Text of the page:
No matter your political stripes, I think we can all agree that the recent governmental fighting between British Columbia and Alberta has been unseemly. What our politicians would do well to realize is that this has a tangible impact on the ground. There are also many people who have friends and family on both sides of the BC/Alberta border.
Now, before I go further, full disclosure – even though I have lived in Kelowna for a good number of years now (and love it) and my family has made BC home, I do have a dog in this fight, as I was born and raised in Edmonton and I remain close to the province and the many friends and family who still live in Alberta. However, I don’t think that alters the validity of what I have to say in this article.
One thing that has irked me recently is how soon everyone forgets! I remember when I first moved to Kelowna, not long after the most significant economic downturn in modern times, and practically everyone seemed to be crying out for the “red plates” to come back and spend their money here. Once things picked up again and Albertan tourism dollars did return, I even remember reading an article that celebrated the return of the red plates to Kelowna!
When I first moved here, it seemed to me that nearly everyone was struggling. I put an ad out for a reception position and received over 500 resumes – seriously, my inbox blew up. Things are better now, and some seem to have developed a “we don’t need the Albertans” mentality – especially if you listen to some of the arguments for the NDP government’s Speculation Tax. However, I disagree.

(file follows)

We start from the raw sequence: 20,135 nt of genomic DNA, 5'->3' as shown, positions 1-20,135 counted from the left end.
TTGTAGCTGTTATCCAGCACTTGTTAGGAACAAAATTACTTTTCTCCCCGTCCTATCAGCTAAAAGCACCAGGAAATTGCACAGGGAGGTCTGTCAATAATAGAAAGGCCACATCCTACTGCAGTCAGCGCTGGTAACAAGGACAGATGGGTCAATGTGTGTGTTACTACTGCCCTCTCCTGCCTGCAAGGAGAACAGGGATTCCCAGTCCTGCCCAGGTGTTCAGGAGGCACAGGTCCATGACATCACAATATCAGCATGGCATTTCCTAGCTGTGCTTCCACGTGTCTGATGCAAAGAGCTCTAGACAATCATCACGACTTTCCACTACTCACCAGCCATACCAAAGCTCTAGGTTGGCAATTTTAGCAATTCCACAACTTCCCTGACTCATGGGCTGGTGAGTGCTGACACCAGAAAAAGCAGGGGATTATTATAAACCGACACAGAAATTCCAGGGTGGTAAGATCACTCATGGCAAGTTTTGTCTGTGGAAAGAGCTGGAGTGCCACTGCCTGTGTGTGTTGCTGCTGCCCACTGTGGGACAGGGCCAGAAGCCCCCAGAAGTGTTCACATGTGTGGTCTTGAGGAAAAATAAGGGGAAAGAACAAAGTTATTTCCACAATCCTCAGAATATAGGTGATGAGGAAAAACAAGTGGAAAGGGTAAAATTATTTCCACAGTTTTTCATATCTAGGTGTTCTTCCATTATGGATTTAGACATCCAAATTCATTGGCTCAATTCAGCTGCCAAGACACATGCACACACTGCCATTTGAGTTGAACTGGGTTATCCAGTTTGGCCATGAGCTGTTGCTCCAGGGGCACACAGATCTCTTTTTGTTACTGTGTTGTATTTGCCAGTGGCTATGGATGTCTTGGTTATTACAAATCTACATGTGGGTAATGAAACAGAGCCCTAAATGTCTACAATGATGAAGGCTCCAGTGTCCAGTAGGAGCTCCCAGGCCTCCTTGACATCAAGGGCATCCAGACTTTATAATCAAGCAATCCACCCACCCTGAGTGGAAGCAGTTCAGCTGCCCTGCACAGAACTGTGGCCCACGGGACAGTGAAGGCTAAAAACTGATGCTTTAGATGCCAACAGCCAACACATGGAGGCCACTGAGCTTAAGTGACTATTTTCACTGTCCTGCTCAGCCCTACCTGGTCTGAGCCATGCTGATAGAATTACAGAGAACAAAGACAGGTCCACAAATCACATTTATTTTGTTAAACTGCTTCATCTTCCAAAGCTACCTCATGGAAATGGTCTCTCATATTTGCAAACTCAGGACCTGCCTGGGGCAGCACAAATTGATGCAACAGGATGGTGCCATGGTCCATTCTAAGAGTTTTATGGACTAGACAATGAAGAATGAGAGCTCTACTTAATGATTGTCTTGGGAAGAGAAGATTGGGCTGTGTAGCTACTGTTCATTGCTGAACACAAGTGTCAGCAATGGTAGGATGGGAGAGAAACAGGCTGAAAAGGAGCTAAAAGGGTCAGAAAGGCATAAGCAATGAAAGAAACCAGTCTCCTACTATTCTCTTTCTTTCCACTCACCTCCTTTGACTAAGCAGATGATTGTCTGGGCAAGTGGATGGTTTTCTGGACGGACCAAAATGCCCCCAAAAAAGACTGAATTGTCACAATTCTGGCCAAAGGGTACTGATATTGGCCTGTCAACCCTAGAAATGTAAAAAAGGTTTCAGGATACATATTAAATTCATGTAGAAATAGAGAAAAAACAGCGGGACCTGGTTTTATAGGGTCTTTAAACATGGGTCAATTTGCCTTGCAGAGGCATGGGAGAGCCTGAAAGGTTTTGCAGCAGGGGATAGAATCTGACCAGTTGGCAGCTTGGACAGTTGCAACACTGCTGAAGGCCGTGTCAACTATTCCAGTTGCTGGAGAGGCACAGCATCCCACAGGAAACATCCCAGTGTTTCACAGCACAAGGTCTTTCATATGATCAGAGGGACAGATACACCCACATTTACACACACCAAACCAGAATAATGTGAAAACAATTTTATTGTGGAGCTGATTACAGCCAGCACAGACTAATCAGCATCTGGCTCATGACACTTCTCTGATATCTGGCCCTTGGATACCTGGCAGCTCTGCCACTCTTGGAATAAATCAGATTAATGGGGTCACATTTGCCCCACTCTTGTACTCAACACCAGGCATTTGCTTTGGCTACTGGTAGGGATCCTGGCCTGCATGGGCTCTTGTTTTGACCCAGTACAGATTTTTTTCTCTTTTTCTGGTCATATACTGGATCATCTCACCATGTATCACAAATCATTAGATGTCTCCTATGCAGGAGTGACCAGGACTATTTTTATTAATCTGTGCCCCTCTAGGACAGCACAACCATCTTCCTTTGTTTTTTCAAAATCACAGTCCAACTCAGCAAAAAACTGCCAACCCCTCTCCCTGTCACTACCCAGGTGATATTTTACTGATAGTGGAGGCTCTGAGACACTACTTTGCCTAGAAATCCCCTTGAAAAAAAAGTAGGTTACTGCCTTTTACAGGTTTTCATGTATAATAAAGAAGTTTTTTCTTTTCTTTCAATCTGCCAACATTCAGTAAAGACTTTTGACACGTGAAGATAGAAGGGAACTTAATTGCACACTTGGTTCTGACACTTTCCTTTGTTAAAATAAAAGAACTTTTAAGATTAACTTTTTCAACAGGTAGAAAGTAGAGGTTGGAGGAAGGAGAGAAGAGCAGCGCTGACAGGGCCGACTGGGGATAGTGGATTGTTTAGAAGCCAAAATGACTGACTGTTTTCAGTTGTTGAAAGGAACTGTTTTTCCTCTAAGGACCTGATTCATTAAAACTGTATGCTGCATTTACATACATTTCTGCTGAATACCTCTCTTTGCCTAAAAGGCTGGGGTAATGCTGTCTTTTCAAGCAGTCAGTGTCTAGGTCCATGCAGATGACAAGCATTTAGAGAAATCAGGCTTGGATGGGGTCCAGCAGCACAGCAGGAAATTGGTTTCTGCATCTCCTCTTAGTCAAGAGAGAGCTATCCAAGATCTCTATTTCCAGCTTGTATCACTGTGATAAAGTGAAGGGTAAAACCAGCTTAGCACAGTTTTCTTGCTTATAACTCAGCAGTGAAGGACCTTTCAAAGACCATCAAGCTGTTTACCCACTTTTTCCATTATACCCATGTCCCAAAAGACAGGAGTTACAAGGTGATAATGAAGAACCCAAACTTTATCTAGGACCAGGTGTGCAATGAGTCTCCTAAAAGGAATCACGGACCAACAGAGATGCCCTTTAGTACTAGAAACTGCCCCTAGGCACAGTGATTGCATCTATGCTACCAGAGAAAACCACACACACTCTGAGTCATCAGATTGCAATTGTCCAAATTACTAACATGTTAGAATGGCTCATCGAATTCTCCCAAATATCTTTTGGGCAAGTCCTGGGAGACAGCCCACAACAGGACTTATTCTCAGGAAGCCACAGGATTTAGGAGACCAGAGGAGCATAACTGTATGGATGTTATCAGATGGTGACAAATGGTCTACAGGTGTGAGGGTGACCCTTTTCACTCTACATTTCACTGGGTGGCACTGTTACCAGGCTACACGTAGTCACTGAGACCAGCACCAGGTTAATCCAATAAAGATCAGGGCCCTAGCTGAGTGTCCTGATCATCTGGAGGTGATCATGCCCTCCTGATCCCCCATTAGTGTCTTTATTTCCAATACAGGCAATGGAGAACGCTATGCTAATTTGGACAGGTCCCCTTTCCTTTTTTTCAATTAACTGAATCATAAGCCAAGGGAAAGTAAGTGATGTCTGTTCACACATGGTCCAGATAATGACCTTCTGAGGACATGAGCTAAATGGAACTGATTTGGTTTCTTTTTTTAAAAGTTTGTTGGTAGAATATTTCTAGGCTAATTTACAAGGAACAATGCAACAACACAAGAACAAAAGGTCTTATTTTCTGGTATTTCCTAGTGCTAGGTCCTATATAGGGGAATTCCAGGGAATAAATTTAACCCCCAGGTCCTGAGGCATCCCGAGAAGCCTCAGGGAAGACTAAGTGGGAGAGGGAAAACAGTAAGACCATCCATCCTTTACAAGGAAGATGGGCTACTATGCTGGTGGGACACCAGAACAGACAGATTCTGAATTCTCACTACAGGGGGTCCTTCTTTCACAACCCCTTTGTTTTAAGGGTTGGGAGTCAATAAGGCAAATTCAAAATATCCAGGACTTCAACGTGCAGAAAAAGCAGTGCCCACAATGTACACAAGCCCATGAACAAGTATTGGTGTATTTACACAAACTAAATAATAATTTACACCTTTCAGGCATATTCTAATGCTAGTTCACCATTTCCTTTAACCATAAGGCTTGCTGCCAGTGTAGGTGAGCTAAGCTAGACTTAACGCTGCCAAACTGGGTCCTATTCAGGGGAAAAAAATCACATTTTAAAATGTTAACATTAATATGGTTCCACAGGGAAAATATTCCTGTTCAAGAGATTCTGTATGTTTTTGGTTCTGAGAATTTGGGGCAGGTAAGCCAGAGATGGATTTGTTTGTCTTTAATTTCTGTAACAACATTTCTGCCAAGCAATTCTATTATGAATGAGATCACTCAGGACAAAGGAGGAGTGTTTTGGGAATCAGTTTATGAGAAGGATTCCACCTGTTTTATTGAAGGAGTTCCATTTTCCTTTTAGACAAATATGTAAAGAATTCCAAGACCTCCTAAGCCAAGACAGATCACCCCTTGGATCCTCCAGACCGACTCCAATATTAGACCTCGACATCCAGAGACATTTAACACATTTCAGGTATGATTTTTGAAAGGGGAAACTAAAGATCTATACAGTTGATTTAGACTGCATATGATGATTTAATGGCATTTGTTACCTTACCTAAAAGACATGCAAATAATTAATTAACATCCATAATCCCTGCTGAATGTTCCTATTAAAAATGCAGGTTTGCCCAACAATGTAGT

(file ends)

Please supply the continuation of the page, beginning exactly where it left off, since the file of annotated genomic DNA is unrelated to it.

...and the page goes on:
Like it or not, to some degree, every job in this city is reliant on our tourism industry. It is one of the main economic drivers for our region. If we had no visitors, our local economy would fall apart. Some of our visitors have means and decide they would like to buy a summer residence in our community. They should not be punished for this. What would help Kelowna the most is more housing supply!
In addition, many of the amenities, restaurants, and stores that Kelowna enjoys are thanks, at least in part, to our out of town guests. The amount they spend when they’re visiting, typically during the warmer months of the year, can help our local small businesses survive the leaner, colder months.
Of course, this, in turn, is good for the locals who own and work at these establishments. Those folks spend their money in our local community as well, so it has a knock-on effect. In other words, our guests are a big boon to our local economy. Many of our recreation, restaurant, and retail spots could not survive on local dollars alone.
Moreover, did you know that those who own a non-primary residence in BC already pay more tax? As someone whose primary residence is in BC, I’m eligible for a homeowners’ tax credit. Of course, those from Alberta (and elsewhere) who purchase vacation homes here are not. In addition, let’s keep in mind that they only use our roads, infrastructure, and tax-funded services 10% of the time at most. They’re already paying their share and contributing to the health of our economy!
We should be welcoming to our guests, and appreciating that they want to spend their hard-earned dollars here, not projecting an image that suggests we would like to turn our back on them or blame them for all of our challenges.
Kelowna is a great place to live and as such, there’s a lot of demand for property here. I do sympathize with those who are looking to get onto the property ladder and are finding it difficult, but I don’t think punishing our neighbours is going to help. I’ll say it again, the best solution would be to prioritize building more dwellings.
If you’re considering buying, selling or investing in Kelowna real estate, I hope you will contact my brokerage, Walker Real Estate. You can reach our office at 250-764-4344.